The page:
This is a shiny example of a play you either love or hate. So let me tell you why I don’t love it 😉
First of all: the cast was very good. Aeneas (Gareth Potter), Ascanius (Malakai Magassouba) and Hector (Mike Nadajewski) are doing a great job. I also liked the stage design, minimalist and dark, it lent an additional flair of depression and anxiety to the production.
But. What I didn’t realise beforehand but probably should have guessed: this was a total rewrite – and admittedly the logical way to deal with the ancient play in this day and age. So we have fugitives running from their burning homes in the face of a war they don’t want, to places where they’re not wanted, repeatedly giving up security and happiness for what they think is their right: land. Not A land, but land to rule over. Slowly everybody dies around Aeneas, (the princess being another fugitive who has a job, the trip into the underworld a drug addled nightmare, friend Ascanius prostituted out to the female rug dealer and finally as the last of his friends dying in the last desperate attempt to flee from yet another fugitive camp) until Aeneas, his young son and his new lover/wife find a place where they are allowed to stay, a land for them. Hope blossoms.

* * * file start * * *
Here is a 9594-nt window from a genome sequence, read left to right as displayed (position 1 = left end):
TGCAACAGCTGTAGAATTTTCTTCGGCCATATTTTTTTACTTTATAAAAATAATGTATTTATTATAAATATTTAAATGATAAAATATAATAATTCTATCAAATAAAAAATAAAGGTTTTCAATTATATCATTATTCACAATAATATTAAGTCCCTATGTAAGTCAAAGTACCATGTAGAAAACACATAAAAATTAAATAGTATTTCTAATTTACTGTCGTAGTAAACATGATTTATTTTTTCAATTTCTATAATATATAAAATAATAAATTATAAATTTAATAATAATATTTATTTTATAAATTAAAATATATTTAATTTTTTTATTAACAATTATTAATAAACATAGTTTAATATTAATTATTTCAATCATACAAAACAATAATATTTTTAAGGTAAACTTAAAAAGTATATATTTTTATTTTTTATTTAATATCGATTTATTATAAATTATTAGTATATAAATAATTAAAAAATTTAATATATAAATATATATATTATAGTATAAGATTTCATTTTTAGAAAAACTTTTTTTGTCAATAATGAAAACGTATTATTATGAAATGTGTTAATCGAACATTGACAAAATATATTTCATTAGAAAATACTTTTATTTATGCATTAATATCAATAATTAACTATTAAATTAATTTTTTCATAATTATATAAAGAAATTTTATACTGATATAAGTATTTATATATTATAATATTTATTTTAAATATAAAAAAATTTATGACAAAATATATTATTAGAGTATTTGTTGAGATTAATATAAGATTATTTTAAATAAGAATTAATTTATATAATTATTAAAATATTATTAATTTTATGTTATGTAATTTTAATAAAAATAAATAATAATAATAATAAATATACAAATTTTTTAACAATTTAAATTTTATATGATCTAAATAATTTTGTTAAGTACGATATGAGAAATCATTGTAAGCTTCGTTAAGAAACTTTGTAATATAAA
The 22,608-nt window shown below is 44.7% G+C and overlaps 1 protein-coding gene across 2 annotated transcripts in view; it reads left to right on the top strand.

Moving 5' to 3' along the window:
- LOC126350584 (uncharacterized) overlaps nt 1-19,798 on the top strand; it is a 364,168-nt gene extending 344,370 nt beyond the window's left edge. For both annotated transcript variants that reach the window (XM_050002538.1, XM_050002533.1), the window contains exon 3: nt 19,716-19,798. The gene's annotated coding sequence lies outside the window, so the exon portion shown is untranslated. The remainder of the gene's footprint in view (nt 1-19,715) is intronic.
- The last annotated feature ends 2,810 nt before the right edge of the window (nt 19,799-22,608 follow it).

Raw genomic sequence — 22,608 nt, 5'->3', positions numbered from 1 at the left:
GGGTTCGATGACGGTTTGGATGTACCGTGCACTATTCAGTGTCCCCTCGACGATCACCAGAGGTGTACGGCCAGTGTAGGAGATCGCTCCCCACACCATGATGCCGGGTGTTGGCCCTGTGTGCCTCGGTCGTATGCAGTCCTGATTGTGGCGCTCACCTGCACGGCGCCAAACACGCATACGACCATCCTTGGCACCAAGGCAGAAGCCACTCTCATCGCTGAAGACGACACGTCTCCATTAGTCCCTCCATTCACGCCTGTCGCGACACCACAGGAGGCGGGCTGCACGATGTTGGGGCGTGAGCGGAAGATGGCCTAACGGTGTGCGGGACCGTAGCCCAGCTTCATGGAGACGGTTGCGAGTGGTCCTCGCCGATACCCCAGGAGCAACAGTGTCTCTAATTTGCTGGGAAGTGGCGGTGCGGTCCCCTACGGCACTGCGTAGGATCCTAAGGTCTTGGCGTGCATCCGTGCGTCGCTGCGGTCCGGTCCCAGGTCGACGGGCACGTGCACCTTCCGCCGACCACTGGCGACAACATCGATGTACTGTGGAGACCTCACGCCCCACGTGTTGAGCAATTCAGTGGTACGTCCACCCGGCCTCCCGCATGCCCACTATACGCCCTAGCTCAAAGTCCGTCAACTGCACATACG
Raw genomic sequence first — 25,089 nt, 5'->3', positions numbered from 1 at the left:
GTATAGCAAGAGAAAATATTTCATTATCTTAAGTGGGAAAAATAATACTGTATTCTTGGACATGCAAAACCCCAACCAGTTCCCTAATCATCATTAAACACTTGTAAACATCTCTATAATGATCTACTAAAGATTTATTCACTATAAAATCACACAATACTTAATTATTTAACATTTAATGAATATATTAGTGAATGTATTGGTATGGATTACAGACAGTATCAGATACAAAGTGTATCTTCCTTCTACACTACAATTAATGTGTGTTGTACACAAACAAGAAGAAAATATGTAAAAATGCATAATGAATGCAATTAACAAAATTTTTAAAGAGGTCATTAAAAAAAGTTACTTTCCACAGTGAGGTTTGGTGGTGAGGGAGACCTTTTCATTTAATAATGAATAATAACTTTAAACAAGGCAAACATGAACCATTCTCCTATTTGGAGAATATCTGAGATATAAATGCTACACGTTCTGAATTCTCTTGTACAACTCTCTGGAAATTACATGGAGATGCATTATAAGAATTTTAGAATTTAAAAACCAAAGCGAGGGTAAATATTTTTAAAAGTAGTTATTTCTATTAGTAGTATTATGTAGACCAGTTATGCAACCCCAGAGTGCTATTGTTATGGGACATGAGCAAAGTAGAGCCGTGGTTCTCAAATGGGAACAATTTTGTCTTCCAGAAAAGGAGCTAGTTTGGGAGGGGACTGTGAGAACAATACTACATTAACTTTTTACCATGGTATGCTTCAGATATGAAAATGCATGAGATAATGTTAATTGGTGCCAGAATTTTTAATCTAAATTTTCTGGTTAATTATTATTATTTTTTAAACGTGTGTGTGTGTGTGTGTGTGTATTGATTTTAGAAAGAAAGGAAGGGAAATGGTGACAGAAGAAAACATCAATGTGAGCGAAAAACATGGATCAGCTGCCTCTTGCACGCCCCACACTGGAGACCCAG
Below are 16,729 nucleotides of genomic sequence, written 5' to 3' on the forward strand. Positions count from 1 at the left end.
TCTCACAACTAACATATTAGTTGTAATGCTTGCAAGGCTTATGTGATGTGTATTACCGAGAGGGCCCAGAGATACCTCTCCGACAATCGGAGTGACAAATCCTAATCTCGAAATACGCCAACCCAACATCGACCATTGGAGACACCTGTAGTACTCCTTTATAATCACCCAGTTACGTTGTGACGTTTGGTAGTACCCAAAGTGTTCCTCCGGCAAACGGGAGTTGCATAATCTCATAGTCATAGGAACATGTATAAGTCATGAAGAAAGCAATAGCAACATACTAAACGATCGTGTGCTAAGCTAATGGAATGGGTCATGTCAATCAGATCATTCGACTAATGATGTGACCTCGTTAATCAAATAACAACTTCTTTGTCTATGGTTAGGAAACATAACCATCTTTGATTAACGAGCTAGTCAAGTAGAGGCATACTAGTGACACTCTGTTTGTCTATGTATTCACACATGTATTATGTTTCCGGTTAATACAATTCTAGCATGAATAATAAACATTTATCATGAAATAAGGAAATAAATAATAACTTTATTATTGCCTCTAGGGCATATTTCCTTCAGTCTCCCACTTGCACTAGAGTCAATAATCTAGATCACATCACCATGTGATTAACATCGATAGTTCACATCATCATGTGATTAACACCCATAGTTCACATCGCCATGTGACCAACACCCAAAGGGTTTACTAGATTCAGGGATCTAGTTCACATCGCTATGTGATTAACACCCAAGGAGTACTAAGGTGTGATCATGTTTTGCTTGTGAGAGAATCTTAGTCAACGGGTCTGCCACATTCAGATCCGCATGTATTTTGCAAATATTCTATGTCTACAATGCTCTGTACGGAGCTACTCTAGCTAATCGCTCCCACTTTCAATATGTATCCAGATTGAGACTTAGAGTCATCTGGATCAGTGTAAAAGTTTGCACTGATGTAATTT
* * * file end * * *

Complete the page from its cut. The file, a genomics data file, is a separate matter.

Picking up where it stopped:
Unfortunately I had one feeling throughout the play: the irrational urge to scream: thank you, Canada, with your 20.000 fugitives, mostly families, for telling me, the European, overrun by approximately 2 millions of fugitives, mostly young men, that these people need help and support. Franco Canadian writer Olivier Kemeid (who apparently won prizes for this play) draws a bleeding heart picture, efficiently omitting the glaring problems European countries face under the onslaught of fugitives. Yes, I do want to help them, and I did/still do. Yes, nobody should have to run from his home. But to make fun of overwhelmed officials who are bound by laws is a cheap way of creating sympathies and in my case played not in the narrative’s favour. To leave out the problems of concerted attacks on female victims because they dress differently in the streets or -even worse- in public swimming areas, the fact that so many young men come without any passports because they are advised to burn them in order to conceal their origins and lastly the -luckily very few- men who come in the guise of fugitives but are in truth part of IS’ agents … all that makes for a poorly written one sided script that misses diversity as much as another angle of approach.
Mr Kemeid’s family apparently was forced to leave Cairo in 1952 and came to Canada. In his small autobiographical blurb in the programme he emphasises that they didn’t claim to be of a chosen people – an uncalled for slight against Judaism. He speaks of the Epic of the dispossessed and how Aeneas seeks a state, a country for his son, in which they can live , basically ruling out any form of adopting another peoples’ way of life. It is this kind of entitlement that is actually building walls between people. Walls that are enforced by an almost stubborn inability to at least learn the new language that some fugitives make their own. It would have been nice if these problems were addressed in the play, but that – seems to me – was to much to want from this script.
Fun facts: according to my wonderful host Joan, a couple of British guests left at intermission, calling the play “rubbish”. And even some of the actors themselves aren’t totally sold on it: at least one can’t wait till It’s done.